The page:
A nameless young character goes into travels to the country, meeting some acquaintances and strangers as well, having banal conversations, dedicating his existence into daily mundane ... See full summary »
Twenty-eight year olds Jon and Vince, friends from high school, meet in Vince's seedy motel room in Lansing, Michigan. Jon had invited Vince to town from his current residence of Oakland to help celebrate the fact of his latest movie, independently shot, having a screening at the local film festival the following day, the first public screening of one of his movies. While Jon seems to have grown up in having this career path and a nice room in an upscale hotel provided by the festival, Vince, who, in preparing for the evening has already had a few beer by the time Jon arrives, hasn't, he who deals drugs for a living with no change on the horizon, and his girlfriend, who was supposed to accompany him to Lansing, having broken up with him, indirectly because of his immaturity. This divergence quickly becomes an issue of contention between the two. But as Vince's behavior is seemingly more and more substance affected, he having broken out the weed and coke, his intention with Jon may be ...Written by
Performed by Brenda Lee
Written by Ronnie Self and Dub Allbritten
Published by Universal Champion Music
Courtesy of MCA Records
Under license from Universal Music Enterprises
[Played during end credits] See more »
When it starts, Tape seems like a very unprofessional, student film and I was expecting not to like it - but by the time it's reached it's conclusion, Richard Linklater's talky little drama has hit all the right notes and, despite the fact that this is simply three actors spending 85 minutes in one location; Linklater has done what he did with Before Sunrise, and proved that great dialogue is enough to make a film great. Of course, he didn't write this film, and that honour goes to Stephen Belber, whose play this film is based on. The dialogue itself is brilliant, and it's constantly fascinating to see how the characters are built up through what they say. Although we don't know anything about these characters before the film starts, by the end we know about them just through their dialogue, which shows the thought that has been put into everything the characters say. The plot is deliciously simple, which gives all of the characters room to expand and interact with each other. Basically, what we have here is two high school friends that meet up in a motel room for the first time in ten years. While there, they discuss the darker areas of their time together at school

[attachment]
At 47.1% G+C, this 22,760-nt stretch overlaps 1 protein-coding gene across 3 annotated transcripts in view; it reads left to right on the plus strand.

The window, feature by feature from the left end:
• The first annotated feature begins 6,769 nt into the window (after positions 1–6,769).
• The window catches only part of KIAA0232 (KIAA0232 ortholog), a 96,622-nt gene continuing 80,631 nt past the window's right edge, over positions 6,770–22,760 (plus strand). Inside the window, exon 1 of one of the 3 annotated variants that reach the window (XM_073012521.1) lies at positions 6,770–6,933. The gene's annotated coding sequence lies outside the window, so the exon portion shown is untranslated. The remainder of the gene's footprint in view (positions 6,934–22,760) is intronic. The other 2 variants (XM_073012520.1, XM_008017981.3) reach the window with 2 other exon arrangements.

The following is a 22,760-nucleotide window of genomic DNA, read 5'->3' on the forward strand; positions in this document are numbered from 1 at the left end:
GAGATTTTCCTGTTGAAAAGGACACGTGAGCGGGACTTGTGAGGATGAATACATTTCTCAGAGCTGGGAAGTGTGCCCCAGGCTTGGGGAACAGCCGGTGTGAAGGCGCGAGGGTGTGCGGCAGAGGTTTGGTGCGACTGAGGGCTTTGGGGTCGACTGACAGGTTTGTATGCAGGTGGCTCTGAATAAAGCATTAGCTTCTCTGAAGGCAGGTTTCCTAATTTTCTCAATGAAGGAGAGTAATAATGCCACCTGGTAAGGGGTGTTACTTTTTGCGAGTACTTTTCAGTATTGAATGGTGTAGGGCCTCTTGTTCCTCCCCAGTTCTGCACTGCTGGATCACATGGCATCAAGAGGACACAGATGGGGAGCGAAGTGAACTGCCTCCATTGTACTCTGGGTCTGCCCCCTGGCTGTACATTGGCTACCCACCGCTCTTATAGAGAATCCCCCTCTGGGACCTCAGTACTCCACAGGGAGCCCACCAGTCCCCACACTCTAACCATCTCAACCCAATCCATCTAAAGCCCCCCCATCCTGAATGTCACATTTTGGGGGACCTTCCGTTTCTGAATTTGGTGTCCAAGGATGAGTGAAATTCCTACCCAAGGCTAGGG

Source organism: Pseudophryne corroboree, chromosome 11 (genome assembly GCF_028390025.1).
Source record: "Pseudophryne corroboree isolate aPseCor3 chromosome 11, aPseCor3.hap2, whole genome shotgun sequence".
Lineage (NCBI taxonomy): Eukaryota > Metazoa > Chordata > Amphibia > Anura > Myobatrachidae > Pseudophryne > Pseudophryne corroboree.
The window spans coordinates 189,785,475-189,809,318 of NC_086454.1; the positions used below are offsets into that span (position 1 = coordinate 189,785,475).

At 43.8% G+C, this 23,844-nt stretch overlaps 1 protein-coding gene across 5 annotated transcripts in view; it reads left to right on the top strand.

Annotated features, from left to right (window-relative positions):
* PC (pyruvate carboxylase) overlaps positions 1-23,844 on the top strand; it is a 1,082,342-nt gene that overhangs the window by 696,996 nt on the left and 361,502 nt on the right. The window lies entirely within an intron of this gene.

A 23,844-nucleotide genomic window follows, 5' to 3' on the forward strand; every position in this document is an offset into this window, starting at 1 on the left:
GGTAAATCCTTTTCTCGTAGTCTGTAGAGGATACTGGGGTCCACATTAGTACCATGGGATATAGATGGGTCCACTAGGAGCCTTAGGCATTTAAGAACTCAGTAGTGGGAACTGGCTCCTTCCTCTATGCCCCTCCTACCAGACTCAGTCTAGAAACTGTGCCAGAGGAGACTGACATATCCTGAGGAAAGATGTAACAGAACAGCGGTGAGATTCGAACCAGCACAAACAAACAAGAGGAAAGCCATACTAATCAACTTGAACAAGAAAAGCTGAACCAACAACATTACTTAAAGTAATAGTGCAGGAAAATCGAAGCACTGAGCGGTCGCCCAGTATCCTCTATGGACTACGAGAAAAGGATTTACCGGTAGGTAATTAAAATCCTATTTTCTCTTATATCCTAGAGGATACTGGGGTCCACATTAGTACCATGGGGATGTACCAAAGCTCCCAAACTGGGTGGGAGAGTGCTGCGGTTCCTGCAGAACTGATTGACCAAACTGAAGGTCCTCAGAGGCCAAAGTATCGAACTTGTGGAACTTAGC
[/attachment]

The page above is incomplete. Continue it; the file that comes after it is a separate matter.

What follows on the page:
Of course, for this film to work, good actors are a definite must have; and this film definitely has them! Ethan Hawke massively impressed in Linklater's Before Sunrise, and he does so again here, albeit in a totally different way. The character he has been given here is much harder to like than his one in Linklater's masterpiece, but Hawke shows his worth as an actor by brilliantly stepping into the role, and giving his character a definite grounding in realism. His co-stars, Robert Sean Leonard and Uma Thurman give similar portrayals, and the ensemble helps to make the film what it is. What makes films like Tape great is their ambiguity. Many of the things that the characters say can be interpreted in different ways, and most people will have different ideas as to why certain characters say certain things. The story behind the immediate goings on is well orchestrated, and even though nothing that the characters are talking about is shown; it's still easy to picture it. What happens in the hotel room is also very well executed, and the playwright has made sure that his story is never boring. Linklater's use of the camera is good, with the swirling angles creating a claustrophobic feel within the small confines of the hotel room. Tape is the sort of film that can be analysed in all different ways, and that gives it infinite rewatch value and when the material is this good; rewatching can only be a pleasure.
21 of 27 people found this review helpful.
Was this review helpful to you?
| Report this